We were also brought to the famous Cafe Aroma de Barrio, run by Comuna 13’s most prolific street artist. This cafe is one of the best places in the city to sample the iced coffee with lemon famously founnd in the Antioquian coffee regions, and offers a good view over the stacked streets along the hills. If you came without the guided tour, you could control the amount of time you want to stay here. You can also control your time at the local art gallery and school, which we were hurried through. That is the nature of group tours, there’s no controlling or complaining about it.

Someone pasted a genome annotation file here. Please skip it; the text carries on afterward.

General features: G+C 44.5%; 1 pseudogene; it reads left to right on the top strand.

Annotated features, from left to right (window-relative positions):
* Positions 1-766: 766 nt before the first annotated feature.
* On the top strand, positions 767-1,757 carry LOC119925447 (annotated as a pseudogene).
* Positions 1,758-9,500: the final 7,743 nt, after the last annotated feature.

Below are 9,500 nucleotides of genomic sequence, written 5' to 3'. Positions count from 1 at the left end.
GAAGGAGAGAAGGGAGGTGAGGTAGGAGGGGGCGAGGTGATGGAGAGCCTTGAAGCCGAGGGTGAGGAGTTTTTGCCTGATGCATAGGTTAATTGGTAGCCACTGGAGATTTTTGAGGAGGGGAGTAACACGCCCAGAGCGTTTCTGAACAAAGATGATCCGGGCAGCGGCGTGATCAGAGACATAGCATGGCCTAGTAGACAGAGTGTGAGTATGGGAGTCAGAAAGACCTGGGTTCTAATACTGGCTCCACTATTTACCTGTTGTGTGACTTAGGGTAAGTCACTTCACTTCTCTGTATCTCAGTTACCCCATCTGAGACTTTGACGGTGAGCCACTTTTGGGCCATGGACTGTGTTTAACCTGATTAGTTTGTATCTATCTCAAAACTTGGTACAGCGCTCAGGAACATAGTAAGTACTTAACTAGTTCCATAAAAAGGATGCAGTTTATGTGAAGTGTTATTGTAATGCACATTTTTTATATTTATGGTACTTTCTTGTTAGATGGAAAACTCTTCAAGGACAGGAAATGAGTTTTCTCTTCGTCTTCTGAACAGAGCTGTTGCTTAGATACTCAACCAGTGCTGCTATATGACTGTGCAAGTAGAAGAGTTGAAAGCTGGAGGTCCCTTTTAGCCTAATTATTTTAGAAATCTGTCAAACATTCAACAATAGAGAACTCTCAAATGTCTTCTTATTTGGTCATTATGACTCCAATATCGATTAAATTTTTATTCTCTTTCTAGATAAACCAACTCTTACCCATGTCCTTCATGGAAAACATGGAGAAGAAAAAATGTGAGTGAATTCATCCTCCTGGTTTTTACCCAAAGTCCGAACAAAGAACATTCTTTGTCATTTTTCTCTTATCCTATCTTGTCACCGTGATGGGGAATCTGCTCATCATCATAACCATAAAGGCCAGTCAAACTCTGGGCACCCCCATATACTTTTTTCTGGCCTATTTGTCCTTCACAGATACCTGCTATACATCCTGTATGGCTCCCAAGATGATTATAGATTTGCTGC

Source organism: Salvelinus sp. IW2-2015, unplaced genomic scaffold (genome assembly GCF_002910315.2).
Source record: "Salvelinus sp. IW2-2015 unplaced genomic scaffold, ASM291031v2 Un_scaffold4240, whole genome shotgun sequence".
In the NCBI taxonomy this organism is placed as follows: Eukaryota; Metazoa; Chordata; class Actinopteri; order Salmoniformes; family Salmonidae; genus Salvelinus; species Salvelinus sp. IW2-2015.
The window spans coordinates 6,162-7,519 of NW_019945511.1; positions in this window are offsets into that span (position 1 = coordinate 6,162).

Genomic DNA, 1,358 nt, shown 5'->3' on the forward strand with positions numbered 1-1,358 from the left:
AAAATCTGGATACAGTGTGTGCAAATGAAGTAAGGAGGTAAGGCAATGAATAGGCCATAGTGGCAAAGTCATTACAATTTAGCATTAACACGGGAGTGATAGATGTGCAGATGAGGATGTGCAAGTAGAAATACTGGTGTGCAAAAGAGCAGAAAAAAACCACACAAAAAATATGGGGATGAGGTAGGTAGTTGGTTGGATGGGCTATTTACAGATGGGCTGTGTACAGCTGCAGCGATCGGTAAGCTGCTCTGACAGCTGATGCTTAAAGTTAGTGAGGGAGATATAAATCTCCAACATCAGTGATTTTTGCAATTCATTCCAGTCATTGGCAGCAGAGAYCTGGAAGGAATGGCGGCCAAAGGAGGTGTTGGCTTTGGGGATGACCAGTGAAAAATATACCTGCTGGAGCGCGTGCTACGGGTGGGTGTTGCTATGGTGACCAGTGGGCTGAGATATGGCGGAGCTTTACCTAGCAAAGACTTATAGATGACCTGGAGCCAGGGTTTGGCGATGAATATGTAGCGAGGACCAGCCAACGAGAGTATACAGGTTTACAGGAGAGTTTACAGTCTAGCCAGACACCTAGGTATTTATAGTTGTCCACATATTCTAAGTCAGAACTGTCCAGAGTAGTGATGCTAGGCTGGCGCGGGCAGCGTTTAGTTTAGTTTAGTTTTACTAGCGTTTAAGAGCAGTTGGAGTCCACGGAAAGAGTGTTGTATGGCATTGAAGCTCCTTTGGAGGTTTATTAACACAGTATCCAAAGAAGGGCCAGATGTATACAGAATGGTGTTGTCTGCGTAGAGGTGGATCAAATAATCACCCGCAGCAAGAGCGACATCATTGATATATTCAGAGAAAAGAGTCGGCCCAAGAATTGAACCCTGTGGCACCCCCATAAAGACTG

Comuna 13 is less dangerous than much of the city, given its fresh reputation as a tourist hot-spot. There will still be pickpockets, there will still be people trying to rip off tourists, it is still very unwise to wander around the neighbourhood alone at night. It’s Colombia, after all. As long as you are aware of your surroundings, and duly cautious, you’ll have no trouble. The same mentality can be applied to Comuna 13, and if you’re comfortable with Colombian customs then there’s no reason for you to feel unsafe when visiting without a group tour. The area is easy to navigate, and the best street art spots are easily scouted out. My friends that visited the area alone chatted to the locals, got a taste for the character of the comuna, and saw all the same street art without being shepherded by a tour guide. If you’re nervous of travelling alone or in a small group around Medellín then take the tour, if not then just research the history before you head out and enjoying wandering up and down the hillside alone. If you stray into an area you shouldn’t, of which there are many dotted around, a local will invariably point out to you that that isn’t the wisest idea.